Yet we cannot deny that the Arrows have struck us all, sometimes arriving in a hail of projectiles that blocked out the sun, and other times descending in more subtle flight that only let us know we were wounded years later, when the wound festered and broke.

Thursday, September 30, 2010

Excerpt: Rene Daumal

"You cannot stay on the summit forever;
you have to come down again...
So why bother in the first place?
Just this: What is above knows what is below,
but what is below does not know what is above.
One climbs, one sees.
One descends, one sees no longer but one has seen.
There is an art of conducting oneself in the lowlands with what one has seen higher up.
When one can no longer see, one can at least still know."
- Rene Daumal

Tuesday, September 21, 2010

Excerpt: White, by Matthieu Tieler

If only we mortals all had the time and ability to write the words that rest upon our souls and likewise read those of others. Surely the world would spin a little less madly. Maybe that’s heaven: a place where all the words, that have so long been trapped in attics of hearts, are revealed, and a time when all understand and all give praise to Him who put them there sometime between our start and eternity. Indeed our lives are just a memory, stories to be told around the campfires of time; even now we stand on the brink of eternity looking back.

Monday, September 13, 2010

Lists: Never have I ever....

1) ....played paintball.
2) ....been to Europe.
3) ....had a date to prom..
4) ....sang karaoke in public. (revision: done!)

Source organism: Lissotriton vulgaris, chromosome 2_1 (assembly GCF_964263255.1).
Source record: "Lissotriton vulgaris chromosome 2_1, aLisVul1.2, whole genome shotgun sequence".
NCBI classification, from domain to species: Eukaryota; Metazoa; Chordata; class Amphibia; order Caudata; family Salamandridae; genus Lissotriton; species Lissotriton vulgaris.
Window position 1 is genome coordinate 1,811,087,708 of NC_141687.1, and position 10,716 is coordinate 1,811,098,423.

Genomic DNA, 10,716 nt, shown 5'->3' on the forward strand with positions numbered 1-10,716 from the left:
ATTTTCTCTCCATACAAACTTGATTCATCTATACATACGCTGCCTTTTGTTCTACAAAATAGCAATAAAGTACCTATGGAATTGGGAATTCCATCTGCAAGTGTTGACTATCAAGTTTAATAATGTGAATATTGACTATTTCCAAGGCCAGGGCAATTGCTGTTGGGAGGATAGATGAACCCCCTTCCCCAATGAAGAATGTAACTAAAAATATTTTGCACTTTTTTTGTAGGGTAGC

5) ....skinny-dipped. (revision: done! haha)
6) ....gone to a bar-only establishment. (revision: done!)
7) ....been tubing or water skiing. (revision: did it!)
8) ....been in a tanning bed.
9) ....been TPing.
10) ....enjoyed a bite of green bean casserole.
11) ....been to a drive in movie.
12) ....rode a mechanical bull.
13) ....been to a haunted Halloween venue.

Monday, August 30, 2010

Music: Garden by NEEDTOBREATHE

http://www.youtube.com/watch?v=eAqer-WkT3M

Won't you take this cup from me
Cause fear has stolen all my sleep
If tomorrow means my death
Pray you'll save their souls with it

Let the songs I sing bring joy to you
Let the words I say confess my love
Let the notes I choose be your favorite tune
Father let my heart be after you

In this hour of doubt I see
Who I am is not just me
So give me strength to die myself
So love can live to tell the tale

Let the songs I sing bring joy to you
Let the words I say confess my love
Let the notes I choose be your favorite tune
Father let my heart be after you

Wednesday, August 25, 2010

Excerpt: Lord of the Rings

"Sons of Gondor, of Rohan, my brothers!
I see in your eyes the same fear that would take the heart of me.
A day may come when the courage of Men fails
...When we forsake our friends and break all bonds of fellowship
But it is not this day
An hour of wolves and shattered shields when the Age of Man comes crashing down
But it is not this day!
This day we fight!
By all that you hold dear on this good earth
I bid you stand, Men of the West!"

Saturday, August 14, 2010

This summer:12: The Final Chapter

Hello!

I am sitting in the Oklahoma City airport waiting for my flight home.  ahhhh... What a glorious feeling.  This has by far been the most challenging summer of my life.  But, just like I told the campers every week, it is in adversity that the largest potential for growth is found.  I learned so, so much, but first let's look back on what happened this summer, shall we? :)